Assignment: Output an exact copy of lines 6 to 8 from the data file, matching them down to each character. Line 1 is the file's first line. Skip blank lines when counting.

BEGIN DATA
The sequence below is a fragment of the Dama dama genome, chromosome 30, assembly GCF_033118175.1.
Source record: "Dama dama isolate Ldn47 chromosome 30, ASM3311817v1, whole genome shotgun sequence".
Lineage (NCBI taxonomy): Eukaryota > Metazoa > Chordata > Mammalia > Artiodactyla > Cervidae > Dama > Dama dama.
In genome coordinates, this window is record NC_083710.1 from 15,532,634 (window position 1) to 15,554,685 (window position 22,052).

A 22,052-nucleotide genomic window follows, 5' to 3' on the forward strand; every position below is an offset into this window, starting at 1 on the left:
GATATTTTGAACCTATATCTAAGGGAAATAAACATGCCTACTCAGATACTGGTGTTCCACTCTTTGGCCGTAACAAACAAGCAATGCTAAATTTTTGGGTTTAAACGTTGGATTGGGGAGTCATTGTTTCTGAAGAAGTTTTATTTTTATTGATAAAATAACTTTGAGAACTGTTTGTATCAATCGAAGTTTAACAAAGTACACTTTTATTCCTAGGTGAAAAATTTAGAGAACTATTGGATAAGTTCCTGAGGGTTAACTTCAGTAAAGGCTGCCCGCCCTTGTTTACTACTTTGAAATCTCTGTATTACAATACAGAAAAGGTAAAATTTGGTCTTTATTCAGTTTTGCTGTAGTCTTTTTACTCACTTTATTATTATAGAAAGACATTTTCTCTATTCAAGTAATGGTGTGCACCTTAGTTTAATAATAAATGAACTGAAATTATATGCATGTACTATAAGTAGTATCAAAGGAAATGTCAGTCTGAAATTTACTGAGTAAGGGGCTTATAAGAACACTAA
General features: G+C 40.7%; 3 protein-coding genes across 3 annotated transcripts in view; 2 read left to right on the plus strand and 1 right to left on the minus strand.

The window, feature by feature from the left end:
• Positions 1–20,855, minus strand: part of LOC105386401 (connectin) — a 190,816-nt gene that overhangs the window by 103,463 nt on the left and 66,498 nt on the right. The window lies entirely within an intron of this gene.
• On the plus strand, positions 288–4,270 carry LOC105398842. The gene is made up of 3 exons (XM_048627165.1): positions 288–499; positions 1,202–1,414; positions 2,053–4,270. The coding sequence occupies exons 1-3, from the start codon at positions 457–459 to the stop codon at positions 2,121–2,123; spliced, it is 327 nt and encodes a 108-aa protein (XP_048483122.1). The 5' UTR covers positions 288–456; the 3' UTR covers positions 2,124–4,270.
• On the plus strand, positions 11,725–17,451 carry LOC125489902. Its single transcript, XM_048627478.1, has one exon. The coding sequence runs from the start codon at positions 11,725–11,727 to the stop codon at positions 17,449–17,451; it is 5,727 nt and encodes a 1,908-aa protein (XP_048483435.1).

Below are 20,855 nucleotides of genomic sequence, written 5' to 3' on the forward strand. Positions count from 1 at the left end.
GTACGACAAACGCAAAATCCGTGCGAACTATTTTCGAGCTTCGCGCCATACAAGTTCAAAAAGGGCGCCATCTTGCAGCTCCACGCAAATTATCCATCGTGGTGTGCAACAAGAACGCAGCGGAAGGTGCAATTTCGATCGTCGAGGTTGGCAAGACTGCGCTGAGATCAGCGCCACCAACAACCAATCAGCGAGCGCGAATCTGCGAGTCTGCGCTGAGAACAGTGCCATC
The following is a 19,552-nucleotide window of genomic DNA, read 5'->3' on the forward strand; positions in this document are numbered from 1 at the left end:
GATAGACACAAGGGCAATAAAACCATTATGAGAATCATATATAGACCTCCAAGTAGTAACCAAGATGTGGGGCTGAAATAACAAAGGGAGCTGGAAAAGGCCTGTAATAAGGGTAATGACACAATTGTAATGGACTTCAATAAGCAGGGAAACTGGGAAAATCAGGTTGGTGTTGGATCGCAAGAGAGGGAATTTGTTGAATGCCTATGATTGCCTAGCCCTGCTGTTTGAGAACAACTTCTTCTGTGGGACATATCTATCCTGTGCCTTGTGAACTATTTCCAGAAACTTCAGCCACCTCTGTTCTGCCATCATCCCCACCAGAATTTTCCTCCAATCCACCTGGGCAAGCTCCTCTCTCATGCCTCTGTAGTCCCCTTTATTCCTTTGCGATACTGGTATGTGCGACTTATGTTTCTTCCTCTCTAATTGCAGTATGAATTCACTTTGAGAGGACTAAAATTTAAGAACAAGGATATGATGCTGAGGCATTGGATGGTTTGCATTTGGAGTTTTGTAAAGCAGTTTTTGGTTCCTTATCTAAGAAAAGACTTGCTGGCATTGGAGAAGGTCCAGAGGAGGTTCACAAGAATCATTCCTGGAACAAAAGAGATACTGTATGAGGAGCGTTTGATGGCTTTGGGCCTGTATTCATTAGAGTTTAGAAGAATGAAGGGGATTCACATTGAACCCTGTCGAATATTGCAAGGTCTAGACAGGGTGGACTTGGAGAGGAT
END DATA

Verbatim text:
GATATTTTGAACCTATATCTAAGGGAAATAAACATGCCTACTCAGATACTGGTGTTCCACTCTTTGGCCGTAACAAACAAGCAATGCTAAATTTTTGGGTTTAAACGTTGGATTGGGGAGTCATTGTTTCTGAAGAAGTTTTATTTTTATTGATAAAATAACTTTGAGAACTGTTTGTATCAATCGAAGTTTAACAAAGTACACTTTTATTCCTAGGTGAAAAATTTAGAGAACTATTGGATAAGTTCCTGAGGGTTAACTTCAGTAAAGGCTGCCCGCCCTTGTTTACTACTTTGAAATCTCTGTATTACAATACAGAAAAGGTAAAATTTGGTCTTTATTCAGTTTTGCTGTAGTCTTTTTACTCACTTTATTATTATAGAAAGACATTTTCTCTATTCAAGTAATGGTGTGCACCTTAGTTTAATAATAAATGAACTGAAATTATATGCATGTACTATAAGTAGTATCAAAGGAAATGTCAGTCTGAAATTTACTGAGTAAGGGGCTTATAAGAACACTAA
General features: G+C 40.7%; 3 protein-coding genes across 3 annotated transcripts in view; 2 read left to right on the plus strand and 1 right to left on the minus strand.

The window, feature by feature from the left end: